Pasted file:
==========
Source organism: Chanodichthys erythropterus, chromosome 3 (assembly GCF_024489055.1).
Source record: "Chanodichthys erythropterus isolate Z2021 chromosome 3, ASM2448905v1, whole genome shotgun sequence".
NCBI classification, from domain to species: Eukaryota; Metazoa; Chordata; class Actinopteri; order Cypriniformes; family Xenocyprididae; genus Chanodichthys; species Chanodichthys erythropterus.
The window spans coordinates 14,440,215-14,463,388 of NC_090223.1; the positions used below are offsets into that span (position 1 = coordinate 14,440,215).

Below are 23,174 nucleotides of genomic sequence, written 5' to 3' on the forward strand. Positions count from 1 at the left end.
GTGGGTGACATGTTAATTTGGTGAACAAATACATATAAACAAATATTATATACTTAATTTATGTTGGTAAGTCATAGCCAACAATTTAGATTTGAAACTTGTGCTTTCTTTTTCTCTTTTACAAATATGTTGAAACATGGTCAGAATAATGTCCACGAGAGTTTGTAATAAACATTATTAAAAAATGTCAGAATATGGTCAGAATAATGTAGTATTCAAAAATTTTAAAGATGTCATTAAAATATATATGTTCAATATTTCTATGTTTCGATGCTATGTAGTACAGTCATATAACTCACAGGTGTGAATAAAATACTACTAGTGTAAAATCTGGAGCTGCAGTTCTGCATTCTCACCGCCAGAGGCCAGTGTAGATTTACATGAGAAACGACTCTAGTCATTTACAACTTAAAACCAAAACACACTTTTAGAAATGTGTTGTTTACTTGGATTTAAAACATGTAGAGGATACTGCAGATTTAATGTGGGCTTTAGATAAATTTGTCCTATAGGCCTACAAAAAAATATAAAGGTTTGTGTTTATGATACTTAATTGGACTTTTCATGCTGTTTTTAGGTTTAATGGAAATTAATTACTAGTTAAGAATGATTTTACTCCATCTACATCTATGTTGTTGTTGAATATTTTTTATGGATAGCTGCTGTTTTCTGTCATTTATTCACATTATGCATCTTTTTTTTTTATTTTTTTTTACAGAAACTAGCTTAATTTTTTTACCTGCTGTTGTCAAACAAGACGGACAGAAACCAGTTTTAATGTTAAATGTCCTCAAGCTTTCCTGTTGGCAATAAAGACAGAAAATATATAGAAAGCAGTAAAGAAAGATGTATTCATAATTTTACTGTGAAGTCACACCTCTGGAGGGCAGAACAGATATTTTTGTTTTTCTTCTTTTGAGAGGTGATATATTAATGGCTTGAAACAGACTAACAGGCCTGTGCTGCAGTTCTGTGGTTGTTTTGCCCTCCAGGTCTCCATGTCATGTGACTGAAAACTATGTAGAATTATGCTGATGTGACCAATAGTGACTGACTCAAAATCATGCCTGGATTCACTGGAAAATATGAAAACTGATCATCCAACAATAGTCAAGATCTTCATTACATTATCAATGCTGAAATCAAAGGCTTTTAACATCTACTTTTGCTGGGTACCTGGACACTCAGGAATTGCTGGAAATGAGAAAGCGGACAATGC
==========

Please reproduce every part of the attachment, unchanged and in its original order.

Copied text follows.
Source organism: Chanodichthys erythropterus, chromosome 3 (assembly GCF_024489055.1).
Source record: "Chanodichthys erythropterus isolate Z2021 chromosome 3, ASM2448905v1, whole genome shotgun sequence".
NCBI classification, from domain to species: Eukaryota; Metazoa; Chordata; class Actinopteri; order Cypriniformes; family Xenocyprididae; genus Chanodichthys; species Chanodichthys erythropterus.
The window spans coordinates 14,440,215-14,463,388 of NC_090223.1; the positions used below are offsets into that span (position 1 = coordinate 14,440,215).

Below are 23,174 nucleotides of genomic sequence, written 5' to 3' on the forward strand. Positions count from 1 at the left end.
GTGGGTGACATGTTAATTTGGTGAACAAATACATATAAACAAATATTATATACTTAATTTATGTTGGTAAGTCATAGCCAACAATTTAGATTTGAAACTTGTGCTTTCTTTTTCTCTTTTACAAATATGTTGAAACATGGTCAGAATAATGTCCACGAGAGTTTGTAATAAACATTATTAAAAAATGTCAGAATATGGTCAGAATAATGTAGTATTCAAAAATTTTAAAGATGTCATTAAAATATATATGTTCAATATTTCTATGTTTCGATGCTATGTAGTACAGTCATATAACTCACAGGTGTGAATAAAATACTACTAGTGTAAAATCTGGAGCTGCAGTTCTGCATTCTCACCGCCAGAGGCCAGTGTAGATTTACATGAGAAACGACTCTAGTCATTTACAACTTAAAACCAAAACACACTTTTAGAAATGTGTTGTTTACTTGGATTTAAAACATGTAGAGGATACTGCAGATTTAATGTGGGCTTTAGATAAATTTGTCCTATAGGCCTACAAAAAAATATAAAGGTTTGTGTTTATGATACTTAATTGGACTTTTCATGCTGTTTTTAGGTTTAATGGAAATTAATTACTAGTTAAGAATGATTTTACTCCATCTACATCTATGTTGTTGTTGAATATTTTTTATGGATAGCTGCTGTTTTCTGTCATTTATTCACATTATGCATCTTTTTTTTTTATTTTTTTTTACAGAAACTAGCTTAATTTTTTTACCTGCTGTTGTCAAACAAGACGGACAGAAACCAGTTTTAATGTTAAATGTCCTCAAGCTTTCCTGTTGGCAATAAAGACAGAAAATATATAGAAAGCAGTAAAGAAAGATGTATTCATAATTTTACTGTGAAGTCACACCTCTGGAGGGCAGAACAGATATTTTTGTTTTTCTTCTTTTGAGAGGTGATATATTAATGGCTTGAAACAGACTAACAGGCCTGTGCTGCAGTTCTGTGGTTGTTTTGCCCTCCAGGTCTCCATGTCATGTGACTGAAAACTATGTAGAATTATGCTGATGTGACCAATAGTGACTGACTCAAAATCATGCCTGGATTCACTGGAAAATATGAAAACTGATCATCCAACAATAGTCAAGATCTTCATTACATTATCAATGCTGAAATCAAAGGCTTTTAACATCTACTTTTGCTGGGTACCTGGACACTCAGGAATTGCTGGAAATGAGAAAGCGGACAATGC